Bet your life, double or nothing?

In this season of graduation, the website, The Daily Beast has featured a pair of articles that enumerate first the 20 most useless college majors and then the 20 most useful college majors. I question first, why the website chose to go from bad to best, and not the other way around, but that is a minor quibble. My main complaint has to do with what they have judged constitutes useful and useless.

The documentation on judging criteria is sketchy at best. Suffice to say, utility is equated with expected salary. The higher the expected income of an average graduate, the more useful a degree is judged. Conversely, the lower the degree’s return on investment, the less it is accorded usefulness. Extrapolating along this continuum, we should all aspire to become Harvard bankers or lawyers.

This aspiration is neither realistic nor desirable. Not everyone has the aptitude for finance or law. Most people couldn’t get into Harvard anyway. Besides, most Americans would agree, this country has too many of those ilk already.

Most Americans attend college to better themselves and prepare themselves for their careers. Americans want to make money in the marketplace, earn a comfortable living, and raise a family. Most of all, college graduates want to pursue happiness. Young people today do not submit to the same depredations that were meted out when I was young. Corporate America is waking up to this fact. It makes little sense to abuse a young worker, who you are basically paying to learn, because they are just going to take your training elsewhere.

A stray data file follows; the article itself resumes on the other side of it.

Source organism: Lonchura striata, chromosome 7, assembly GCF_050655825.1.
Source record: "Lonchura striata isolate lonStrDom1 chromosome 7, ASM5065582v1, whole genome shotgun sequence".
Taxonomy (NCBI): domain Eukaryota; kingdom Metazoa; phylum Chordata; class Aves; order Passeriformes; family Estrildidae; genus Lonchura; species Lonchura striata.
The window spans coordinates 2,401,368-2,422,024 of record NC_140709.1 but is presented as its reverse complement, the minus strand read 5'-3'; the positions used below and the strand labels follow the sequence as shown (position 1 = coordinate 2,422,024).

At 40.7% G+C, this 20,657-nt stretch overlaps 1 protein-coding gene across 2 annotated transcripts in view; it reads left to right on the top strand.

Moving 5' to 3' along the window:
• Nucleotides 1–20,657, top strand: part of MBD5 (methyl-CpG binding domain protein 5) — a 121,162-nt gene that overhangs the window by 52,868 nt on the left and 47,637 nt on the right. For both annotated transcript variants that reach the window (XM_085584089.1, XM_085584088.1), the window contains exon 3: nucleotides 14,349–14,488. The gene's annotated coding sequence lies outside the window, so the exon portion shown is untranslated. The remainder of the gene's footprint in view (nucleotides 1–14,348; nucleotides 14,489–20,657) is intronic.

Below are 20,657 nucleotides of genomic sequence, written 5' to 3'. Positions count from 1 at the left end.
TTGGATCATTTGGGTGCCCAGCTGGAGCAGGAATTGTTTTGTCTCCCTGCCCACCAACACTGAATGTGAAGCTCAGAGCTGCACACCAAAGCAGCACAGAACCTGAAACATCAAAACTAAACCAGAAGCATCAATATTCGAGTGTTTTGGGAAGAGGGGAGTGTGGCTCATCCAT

Our son, Dave, has a Biomedical Engineering degree, deemed by the Daily Beast to be the most useful degree. Our son, Dan, has a Fine Arts degree, deemed to be the 17th least useful degree. In these screwy rankings, a lower number is better for Dave, while a higher number is better for Dan. According to these rankings, Dave is scheduled to make twice as much as Dan; both to begin with and also down the road. Both our sons were born with roughly the same abilities, but along the way they developed different aptitudes and consequently, have chosen different paths, paths that purse their own happiness.

The Daily Beast, tells us to put our money on Dave, the engineer, the safe bet. I prefer to diversify our portfolio and spread the risk. Anne and I love both of our sons equally and want both of them to prosper and find happiness. Years ago, when Dan embarked upon his career path, Anne told him to do what he loved to do and figure out how to live on it. It took me longer to come around, but I concur now too. Besides, both these Beast’s articles were likely written by journalism majors. These self-same journalist have in a pique of self-flagellation given their own degrees the moniker of the most useless college major. It almost makes you want to give them a hug.

Bike Ride Report – Anne is 10 for 10, with 10 on the 10th.

Leave a Reply